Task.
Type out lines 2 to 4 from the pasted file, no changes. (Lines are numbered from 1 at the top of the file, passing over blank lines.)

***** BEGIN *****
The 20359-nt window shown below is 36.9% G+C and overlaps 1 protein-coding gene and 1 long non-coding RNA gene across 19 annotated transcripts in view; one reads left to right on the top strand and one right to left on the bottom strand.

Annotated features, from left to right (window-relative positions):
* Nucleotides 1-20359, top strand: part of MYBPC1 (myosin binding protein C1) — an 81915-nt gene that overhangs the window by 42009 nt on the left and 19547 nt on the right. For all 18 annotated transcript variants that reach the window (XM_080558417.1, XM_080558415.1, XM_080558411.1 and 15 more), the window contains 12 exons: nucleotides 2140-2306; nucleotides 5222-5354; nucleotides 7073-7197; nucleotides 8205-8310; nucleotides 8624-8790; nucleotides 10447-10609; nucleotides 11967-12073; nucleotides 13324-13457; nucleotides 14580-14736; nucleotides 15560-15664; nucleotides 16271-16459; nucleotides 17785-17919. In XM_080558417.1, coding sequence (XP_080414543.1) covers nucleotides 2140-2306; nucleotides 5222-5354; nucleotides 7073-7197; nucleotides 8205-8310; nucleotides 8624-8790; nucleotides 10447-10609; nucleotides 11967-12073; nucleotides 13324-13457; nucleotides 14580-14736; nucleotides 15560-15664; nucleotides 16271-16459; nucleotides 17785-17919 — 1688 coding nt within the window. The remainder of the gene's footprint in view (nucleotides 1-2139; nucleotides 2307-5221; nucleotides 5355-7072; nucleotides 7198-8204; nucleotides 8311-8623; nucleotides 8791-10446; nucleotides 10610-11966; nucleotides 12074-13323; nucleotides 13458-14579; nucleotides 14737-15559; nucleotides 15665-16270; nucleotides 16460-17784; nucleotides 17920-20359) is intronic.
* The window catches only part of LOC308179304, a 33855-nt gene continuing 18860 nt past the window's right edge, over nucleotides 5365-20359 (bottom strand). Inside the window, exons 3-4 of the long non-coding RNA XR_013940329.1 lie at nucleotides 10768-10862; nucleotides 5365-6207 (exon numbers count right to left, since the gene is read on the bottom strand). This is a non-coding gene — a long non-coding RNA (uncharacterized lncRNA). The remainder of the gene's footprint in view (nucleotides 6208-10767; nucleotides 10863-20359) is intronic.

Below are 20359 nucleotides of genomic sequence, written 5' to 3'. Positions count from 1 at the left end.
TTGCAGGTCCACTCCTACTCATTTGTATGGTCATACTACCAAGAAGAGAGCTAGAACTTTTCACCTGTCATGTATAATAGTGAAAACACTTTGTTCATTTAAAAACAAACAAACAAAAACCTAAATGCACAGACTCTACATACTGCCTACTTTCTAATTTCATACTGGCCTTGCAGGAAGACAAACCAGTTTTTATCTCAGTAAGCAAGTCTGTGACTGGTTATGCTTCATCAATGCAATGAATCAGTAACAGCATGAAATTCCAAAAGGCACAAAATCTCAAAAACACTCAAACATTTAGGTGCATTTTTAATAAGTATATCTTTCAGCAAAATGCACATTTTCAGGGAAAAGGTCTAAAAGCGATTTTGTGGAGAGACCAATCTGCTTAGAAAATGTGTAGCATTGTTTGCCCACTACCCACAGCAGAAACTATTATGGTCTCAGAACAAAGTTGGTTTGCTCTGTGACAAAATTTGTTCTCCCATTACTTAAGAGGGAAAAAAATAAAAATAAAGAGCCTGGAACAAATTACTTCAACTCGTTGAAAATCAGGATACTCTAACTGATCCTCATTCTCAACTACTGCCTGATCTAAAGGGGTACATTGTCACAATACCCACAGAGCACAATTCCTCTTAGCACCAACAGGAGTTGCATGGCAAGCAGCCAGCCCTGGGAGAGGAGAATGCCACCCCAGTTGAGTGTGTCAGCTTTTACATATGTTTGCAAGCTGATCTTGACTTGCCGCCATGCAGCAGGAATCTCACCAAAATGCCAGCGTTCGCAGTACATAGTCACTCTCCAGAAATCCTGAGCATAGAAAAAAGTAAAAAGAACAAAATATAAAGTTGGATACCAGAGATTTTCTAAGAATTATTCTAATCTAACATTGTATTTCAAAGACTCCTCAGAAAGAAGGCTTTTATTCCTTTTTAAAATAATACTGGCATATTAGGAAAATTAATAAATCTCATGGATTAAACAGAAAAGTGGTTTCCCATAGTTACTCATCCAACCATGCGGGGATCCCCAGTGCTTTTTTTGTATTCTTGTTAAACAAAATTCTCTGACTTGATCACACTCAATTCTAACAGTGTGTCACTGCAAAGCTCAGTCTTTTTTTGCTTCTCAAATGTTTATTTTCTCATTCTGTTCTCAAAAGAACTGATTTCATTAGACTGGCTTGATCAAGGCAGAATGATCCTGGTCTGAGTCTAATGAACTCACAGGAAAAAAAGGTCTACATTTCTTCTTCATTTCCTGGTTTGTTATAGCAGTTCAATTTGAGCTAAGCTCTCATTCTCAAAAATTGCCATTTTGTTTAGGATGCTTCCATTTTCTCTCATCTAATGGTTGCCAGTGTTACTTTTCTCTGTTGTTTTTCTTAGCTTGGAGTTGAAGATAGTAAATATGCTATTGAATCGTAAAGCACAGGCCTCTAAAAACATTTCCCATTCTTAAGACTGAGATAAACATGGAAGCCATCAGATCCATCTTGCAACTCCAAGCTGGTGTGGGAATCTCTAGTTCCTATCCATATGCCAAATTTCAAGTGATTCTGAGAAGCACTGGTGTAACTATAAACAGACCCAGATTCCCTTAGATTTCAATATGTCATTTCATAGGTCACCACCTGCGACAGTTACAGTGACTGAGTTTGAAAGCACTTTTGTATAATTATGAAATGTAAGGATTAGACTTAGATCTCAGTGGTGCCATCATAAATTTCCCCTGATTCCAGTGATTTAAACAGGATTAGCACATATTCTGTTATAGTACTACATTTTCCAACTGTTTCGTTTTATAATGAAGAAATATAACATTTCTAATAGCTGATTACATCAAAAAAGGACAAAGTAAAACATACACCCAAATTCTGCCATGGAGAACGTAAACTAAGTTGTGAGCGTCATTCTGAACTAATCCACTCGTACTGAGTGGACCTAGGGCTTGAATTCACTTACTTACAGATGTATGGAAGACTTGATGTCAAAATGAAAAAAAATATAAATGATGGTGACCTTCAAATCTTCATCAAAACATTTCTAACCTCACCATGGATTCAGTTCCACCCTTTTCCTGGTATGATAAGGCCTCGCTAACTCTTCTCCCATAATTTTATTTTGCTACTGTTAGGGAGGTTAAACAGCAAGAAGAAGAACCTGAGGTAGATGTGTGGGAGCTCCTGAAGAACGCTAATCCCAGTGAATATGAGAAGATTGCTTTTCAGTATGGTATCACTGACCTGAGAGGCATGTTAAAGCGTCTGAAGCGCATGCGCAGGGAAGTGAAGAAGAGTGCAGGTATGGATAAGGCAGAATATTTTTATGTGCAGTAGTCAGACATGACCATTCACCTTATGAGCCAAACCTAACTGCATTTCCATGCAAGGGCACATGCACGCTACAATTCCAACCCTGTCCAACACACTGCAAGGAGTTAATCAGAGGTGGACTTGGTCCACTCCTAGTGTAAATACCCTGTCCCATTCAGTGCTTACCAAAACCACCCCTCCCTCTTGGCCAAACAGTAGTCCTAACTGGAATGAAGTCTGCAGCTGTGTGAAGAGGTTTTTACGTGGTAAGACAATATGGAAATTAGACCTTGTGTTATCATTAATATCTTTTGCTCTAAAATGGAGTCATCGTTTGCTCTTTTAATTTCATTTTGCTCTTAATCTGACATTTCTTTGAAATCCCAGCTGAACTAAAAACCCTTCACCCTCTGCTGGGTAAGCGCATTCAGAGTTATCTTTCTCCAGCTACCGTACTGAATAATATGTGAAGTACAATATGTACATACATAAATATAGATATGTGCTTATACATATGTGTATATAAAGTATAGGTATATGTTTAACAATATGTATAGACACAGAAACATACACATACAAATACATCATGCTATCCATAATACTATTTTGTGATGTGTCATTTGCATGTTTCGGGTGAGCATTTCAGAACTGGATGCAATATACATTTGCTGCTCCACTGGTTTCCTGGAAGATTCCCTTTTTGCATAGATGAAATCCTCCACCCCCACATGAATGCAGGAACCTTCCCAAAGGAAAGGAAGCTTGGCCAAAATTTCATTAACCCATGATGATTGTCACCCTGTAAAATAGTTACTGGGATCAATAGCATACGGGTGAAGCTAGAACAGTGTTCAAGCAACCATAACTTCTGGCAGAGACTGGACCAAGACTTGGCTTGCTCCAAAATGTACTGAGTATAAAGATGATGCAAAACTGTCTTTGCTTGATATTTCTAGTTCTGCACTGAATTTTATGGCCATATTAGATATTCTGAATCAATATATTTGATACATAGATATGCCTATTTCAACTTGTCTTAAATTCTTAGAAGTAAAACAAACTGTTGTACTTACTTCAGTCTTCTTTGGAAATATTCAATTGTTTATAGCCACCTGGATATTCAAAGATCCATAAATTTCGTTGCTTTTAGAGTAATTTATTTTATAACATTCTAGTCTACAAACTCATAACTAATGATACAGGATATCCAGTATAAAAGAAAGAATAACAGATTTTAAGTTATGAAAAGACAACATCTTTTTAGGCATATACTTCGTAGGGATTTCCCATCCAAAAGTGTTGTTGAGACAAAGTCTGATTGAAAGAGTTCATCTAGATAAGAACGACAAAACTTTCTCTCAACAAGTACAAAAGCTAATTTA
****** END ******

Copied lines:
Annotated features, from left to right (window-relative positions):
* Nucleotides 1-20359, top strand: part of MYBPC1 (myosin binding protein C1) — an 81915-nt gene that overhangs the window by 42009 nt on the left and 19547 nt on the right. For all 18 annotated transcript variants that reach the window (XM_080558417.1, XM_080558415.1, XM_080558411.1 and 15 more), the window contains 12 exons: nucleotides 2140-2306; nucleotides 5222-5354; nucleotides 7073-7197; nucleotides 8205-8310; nucleotides 8624-8790; nucleotides 10447-10609; nucleotides 11967-12073; nucleotides 13324-13457; nucleotides 14580-14736; nucleotides 15560-15664; nucleotides 16271-16459; nucleotides 17785-17919. In XM_080558417.1, coding sequence (XP_080414543.1) covers nucleotides 2140-2306; nucleotides 5222-5354; nucleotides 7073-7197; nucleotides 8205-8310; nucleotides 8624-8790; nucleotides 10447-10609; nucleotides 11967-12073; nucleotides 13324-13457; nucleotides 14580-14736; nucleotides 15560-15664; nucleotides 16271-16459; nucleotides 17785-17919 — 1688 coding nt within the window. The remainder of the gene's footprint in view (nucleotides 1-2139; nucleotides 2307-5221; nucleotides 5355-7072; nucleotides 7198-8204; nucleotides 8311-8623; nucleotides 8791-10446; nucleotides 10610-11966; nucleotides 12074-13323; nucleotides 13458-14579; nucleotides 14737-15559; nucleotides 15665-16270; nucleotides 16460-17784; nucleotides 17920-20359) is intronic.
* The window catches only part of LOC308179304, a 33855-nt gene continuing 18860 nt past the window's right edge, over nucleotides 5365-20359 (bottom strand). Inside the window, exons 3-4 of the long non-coding RNA XR_013940329.1 lie at nucleotides 10768-10862; nucleotides 5365-6207 (exon numbers count right to left, since the gene is read on the bottom strand). This is a non-coding gene — a long non-coding RNA (uncharacterized lncRNA). The remainder of the gene's footprint in view (nucleotides 6208-10767; nucleotides 10863-20359) is intronic.